House passes ‘cap and trade’ legislation; next, the Senate

By Charlie Morasch, Land Line staff writer | 6/29/2009

A fast and furious day of debate on the “cap and trade” proposal was followed by a mid-evening vote by the U.S. House of Representatives on Friday, June 26. The bill passed by a narrow 219-212 vote and now heads for another tough fight in the U.S. Senate.

The Owner-Operator Independent Drivers Association issued a Call to Action Friday morning, asking its nearly 160,000 members to call their legislators and tell them to vote no on HR 2454, the American Clean Energy Security Act.

Referred to sometimes as the “cap and trade” bill or Waxman-Markey Bill, HR 2454 aims to cut the nation’s overall carbon emissions by establishing limits for several business sectors. A credit system would allow businesses that operate above limits to purchase credits and businesses with leftover credits to sell on the open market.

The bill has many other provisions in its 1,500 pages.

OOIDA and organizations such as the American Highway Users Alliance oppose the bill’s transportation provisions, saying it would create the largest ever tax increase for American drivers.

OOIDA Executive Vice President Todd Spencer pointed to Congressional Budget Office estimates that the bill would raise the price of gasoline by 77 cents, amid some reports that diesel could increase by 88 cents per gallon.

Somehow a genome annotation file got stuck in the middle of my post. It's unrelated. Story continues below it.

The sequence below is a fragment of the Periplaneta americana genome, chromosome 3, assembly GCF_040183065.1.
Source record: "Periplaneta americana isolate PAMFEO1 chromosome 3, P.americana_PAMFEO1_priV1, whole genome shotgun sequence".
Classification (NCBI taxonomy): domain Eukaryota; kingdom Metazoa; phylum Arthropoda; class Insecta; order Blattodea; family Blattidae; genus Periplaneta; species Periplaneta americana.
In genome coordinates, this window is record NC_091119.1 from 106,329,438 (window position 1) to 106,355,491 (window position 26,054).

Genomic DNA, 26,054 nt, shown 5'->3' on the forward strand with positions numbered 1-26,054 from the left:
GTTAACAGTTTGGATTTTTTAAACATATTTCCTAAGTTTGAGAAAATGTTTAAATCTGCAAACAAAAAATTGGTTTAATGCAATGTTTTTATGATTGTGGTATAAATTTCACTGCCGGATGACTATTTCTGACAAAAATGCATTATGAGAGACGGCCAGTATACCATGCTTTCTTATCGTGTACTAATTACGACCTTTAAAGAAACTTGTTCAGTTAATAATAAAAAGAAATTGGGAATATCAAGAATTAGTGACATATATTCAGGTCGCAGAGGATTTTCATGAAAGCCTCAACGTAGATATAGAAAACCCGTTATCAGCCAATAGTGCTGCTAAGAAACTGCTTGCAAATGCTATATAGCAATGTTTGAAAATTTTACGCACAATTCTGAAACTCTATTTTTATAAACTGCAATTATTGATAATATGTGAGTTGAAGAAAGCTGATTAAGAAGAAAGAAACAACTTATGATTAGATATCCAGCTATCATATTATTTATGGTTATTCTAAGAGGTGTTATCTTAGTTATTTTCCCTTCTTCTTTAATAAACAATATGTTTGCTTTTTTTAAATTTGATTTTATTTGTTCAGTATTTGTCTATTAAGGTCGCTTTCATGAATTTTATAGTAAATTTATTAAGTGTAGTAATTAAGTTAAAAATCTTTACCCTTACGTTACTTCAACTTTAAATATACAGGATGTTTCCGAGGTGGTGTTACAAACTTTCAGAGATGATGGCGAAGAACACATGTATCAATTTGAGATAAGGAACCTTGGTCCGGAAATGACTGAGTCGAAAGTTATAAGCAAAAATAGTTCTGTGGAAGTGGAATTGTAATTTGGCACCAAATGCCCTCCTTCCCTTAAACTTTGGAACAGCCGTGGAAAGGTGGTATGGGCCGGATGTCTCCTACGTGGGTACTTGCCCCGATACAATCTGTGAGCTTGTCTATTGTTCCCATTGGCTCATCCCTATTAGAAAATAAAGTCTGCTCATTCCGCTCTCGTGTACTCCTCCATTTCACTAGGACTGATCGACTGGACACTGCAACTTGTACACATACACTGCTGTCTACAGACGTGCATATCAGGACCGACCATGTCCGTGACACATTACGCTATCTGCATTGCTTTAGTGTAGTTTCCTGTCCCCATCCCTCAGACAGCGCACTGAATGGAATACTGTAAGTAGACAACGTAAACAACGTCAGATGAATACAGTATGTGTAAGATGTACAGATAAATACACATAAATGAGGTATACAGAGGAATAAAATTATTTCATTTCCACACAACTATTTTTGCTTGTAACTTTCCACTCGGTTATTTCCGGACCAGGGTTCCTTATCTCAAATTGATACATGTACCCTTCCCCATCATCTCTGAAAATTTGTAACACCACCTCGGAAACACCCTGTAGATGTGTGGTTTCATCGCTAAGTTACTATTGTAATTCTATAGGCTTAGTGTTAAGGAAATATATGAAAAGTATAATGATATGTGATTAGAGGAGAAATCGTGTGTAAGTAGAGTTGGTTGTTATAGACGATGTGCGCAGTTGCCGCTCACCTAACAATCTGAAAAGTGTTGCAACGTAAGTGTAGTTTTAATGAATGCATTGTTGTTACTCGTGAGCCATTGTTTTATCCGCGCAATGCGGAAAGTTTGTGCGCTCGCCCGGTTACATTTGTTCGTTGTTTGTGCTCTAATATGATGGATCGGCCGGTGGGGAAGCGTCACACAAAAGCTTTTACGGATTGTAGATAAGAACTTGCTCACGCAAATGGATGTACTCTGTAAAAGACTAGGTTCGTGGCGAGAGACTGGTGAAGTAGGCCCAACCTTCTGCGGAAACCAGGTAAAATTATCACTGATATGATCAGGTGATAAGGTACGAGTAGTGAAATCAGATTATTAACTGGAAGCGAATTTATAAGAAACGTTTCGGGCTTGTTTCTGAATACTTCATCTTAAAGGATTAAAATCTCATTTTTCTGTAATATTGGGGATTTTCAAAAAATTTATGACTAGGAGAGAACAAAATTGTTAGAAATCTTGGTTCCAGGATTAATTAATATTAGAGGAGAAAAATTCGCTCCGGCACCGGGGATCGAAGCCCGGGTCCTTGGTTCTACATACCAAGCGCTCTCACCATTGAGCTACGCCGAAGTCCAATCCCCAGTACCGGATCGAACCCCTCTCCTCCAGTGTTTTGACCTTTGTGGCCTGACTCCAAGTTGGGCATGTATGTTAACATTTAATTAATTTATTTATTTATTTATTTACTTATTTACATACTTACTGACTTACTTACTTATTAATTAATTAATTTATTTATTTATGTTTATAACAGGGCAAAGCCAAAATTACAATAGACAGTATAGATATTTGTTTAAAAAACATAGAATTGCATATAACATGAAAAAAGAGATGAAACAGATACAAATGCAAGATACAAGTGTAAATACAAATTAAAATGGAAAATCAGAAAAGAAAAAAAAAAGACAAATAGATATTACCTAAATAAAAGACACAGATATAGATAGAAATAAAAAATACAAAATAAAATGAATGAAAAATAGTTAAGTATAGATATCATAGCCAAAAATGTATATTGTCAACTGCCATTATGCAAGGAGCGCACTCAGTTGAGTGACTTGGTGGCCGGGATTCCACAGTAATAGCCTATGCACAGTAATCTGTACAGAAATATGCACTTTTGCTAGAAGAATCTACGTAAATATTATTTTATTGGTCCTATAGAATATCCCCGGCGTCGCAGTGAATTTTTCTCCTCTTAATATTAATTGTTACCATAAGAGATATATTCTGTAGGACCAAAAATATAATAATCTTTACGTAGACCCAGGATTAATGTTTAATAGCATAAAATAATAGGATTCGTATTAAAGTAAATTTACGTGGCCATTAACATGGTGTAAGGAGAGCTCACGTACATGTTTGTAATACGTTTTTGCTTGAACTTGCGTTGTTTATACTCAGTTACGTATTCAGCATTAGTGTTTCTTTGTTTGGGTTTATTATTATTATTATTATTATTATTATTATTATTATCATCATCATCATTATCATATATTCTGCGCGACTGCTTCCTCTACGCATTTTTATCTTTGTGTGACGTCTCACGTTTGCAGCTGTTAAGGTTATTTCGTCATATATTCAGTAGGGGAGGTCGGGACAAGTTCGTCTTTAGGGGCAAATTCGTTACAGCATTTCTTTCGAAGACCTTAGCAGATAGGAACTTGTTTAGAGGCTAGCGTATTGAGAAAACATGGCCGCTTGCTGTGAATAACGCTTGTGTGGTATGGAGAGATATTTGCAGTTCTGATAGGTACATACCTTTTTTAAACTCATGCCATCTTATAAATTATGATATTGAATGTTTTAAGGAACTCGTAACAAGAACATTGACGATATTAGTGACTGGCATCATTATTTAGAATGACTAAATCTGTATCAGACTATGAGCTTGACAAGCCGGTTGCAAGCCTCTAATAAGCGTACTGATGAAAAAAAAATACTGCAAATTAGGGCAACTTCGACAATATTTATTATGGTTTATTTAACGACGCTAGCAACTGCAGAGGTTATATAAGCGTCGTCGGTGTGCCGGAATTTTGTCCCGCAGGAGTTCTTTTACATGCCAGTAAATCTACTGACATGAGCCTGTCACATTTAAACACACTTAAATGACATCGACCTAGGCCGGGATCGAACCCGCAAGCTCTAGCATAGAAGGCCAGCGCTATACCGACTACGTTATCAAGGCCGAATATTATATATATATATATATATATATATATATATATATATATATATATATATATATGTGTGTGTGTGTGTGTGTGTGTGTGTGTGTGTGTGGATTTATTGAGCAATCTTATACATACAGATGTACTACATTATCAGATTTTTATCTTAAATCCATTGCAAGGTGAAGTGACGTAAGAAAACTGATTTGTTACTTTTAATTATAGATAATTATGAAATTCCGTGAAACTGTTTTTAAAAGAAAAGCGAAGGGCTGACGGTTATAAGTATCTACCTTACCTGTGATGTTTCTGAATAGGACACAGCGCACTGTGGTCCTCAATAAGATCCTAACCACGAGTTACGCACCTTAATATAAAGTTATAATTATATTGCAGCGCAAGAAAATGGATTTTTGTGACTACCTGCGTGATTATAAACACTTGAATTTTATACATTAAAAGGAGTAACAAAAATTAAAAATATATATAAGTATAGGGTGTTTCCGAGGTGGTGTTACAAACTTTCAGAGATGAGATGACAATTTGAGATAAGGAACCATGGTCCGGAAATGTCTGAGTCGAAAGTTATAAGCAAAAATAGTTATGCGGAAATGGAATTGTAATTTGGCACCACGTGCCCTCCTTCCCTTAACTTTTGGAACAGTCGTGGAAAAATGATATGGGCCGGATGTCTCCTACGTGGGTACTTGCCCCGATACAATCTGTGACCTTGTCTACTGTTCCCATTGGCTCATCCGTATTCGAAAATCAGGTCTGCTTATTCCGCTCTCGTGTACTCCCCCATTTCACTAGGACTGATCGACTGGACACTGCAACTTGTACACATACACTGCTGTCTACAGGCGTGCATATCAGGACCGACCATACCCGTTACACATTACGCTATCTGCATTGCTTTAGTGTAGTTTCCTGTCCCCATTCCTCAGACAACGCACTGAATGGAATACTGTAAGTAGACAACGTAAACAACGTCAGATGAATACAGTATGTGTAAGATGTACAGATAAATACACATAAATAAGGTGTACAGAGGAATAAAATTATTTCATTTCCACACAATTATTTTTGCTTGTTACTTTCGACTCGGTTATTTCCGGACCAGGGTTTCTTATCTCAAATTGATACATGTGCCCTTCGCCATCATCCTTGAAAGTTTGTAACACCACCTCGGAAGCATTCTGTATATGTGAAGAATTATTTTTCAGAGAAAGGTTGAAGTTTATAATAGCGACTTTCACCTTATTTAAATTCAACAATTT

Spencer said that worse than any increase, however, is that such price increases won’t go to the nation’s Highway Trust Fund.

“Truckers should know better than most about the pitfalls of our current energy policy,” Spencer told Land Line. “We have seen unbelievable and unjustified volatility in prices, and the most predictable aspect of this proposal would be a significant price increase for diesel fuel. But the price itself doesn’t cripple us. The reality with the nation’s infrastructure is that if fuel prices for cars and trucks are going to increase by that large an amount, we think a significant amount, if not all, of that increase should be going into the Highway Trust Fund to address the severe shortages there.”

“For that money to go anywhere else is not acceptable and will never be acceptable to us,” Spencer said.

– By Charlie Morasch, staff writer


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